Originally Posted by wjc
Yes, I believe the terminology, descriptions and some of the generalizations drawn are confusing. Take this sentence:
How would you describe the position of Steve's elbow at the start of his forward cast here - taken from the video you posted? "Up and to the side" or " Forward"?
How would you describe the position of Joan Wulff’s elbow here? "Up and to the side" or "forward?
It looks to me that, most casters would say that if Joan were not to move her elbow forward, she would have to complete her forward cast with her elbow behind her head.
Neither looks anything like these 2 illustrations or the time lapse below to me.
There is no question that for accuracy competitions, the “elbow forward” method as illustrated above is by far the best method of casting to use for that purpose.
For sit down fishing from kayaks, canoes or float tubes, for surf casting, and casting long distances, it may not be the best to use, as Al said about float tubing. And, indeed, people like Joan Wulff, Tim and Steve Rajeff do not use that style either in all fishing situations.
However, Al Kyte also prefaces his discussion of “elbow forward style” with this:
He is talking about starting beginning classes.
His description of the “elbow out the to side” starts with this
But few things in dynamic motions such as casting exist in simplest form. I use that "out to the side" style or an in close pull , but my upper arm is certainly going somewhere - on long casts, it's going back as far as it will go as fast as it will go there without yanking itself out of its socket. Is that something I would teach ? No. Has it ever once hurt my arm in the last 55 years of doing it? No. Have I ever had any injury whatsoever due to flycasting? No. Am I a wild, crazy man? Yes .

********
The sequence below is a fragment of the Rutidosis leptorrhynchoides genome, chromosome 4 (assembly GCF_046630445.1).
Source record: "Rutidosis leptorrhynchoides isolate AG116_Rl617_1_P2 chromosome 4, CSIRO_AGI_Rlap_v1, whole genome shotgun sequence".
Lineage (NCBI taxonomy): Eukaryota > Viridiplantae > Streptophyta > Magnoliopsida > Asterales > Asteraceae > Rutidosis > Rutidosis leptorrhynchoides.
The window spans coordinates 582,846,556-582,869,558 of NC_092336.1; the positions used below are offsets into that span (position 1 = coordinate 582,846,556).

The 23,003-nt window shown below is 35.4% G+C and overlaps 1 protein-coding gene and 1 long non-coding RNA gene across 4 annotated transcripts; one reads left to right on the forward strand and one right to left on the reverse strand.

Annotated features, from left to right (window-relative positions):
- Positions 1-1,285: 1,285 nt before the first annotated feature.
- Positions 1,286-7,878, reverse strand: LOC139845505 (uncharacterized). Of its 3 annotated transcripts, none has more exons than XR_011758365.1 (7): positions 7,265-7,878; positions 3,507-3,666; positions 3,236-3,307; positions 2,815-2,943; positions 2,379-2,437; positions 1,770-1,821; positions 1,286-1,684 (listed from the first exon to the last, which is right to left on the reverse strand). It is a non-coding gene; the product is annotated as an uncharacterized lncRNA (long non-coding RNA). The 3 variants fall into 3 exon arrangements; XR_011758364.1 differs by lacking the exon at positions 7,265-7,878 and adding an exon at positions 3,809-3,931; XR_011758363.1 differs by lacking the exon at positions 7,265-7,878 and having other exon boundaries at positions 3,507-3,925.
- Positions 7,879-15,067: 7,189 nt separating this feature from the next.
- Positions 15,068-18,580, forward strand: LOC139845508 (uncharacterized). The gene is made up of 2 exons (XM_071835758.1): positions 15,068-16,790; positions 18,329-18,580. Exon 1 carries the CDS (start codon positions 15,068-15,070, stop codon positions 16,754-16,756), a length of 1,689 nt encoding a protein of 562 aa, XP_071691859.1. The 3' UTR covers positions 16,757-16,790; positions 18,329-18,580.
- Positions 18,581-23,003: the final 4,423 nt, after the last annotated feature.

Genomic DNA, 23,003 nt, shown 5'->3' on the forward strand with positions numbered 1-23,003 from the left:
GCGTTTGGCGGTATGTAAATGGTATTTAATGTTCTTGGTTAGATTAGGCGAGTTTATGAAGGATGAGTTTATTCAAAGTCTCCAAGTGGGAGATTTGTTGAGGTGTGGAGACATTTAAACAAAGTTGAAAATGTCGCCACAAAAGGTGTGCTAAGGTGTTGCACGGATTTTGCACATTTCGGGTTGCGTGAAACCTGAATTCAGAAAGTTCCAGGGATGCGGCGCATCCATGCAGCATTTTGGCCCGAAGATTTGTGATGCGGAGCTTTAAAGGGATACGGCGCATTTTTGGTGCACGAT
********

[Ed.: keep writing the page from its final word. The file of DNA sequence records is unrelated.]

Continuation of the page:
Not all people all the same, so what may be the best method for Al may not be the best method for Turbine or me or Guest #1.
Steve Rajeff outweighs me by probably 100 pounds and most of it fast twitch muscle. I am down myself 40 lbs from the prime weight of my youth and that was all muscle. There is no way I can cast the way he does and even remotely approach the distance I get or the endurance I have with my own styles and techniques of casting.
Much saltwater fly fishing is more closely related to distance casting than to freshwater fly fishing. Since I fish primarily the salt now, I have more in common with the above picture of Joan's closing cast than any of the other pictures in the video it came from.
So I tend to take some of the dogma I hear and read concerning casting with a grain or two of salt. As the old saying goes, different strokes for different folks. I would encourage others to play with their casting, and not to subscribe exclusively to any one style or technique that you may have seen, been taught or otherwise acquired.
So, Turbine, lets see a video of your casting style.
I'll try to get one up -- that's all I've been doing is casting here for the holidays at the inlaw's house.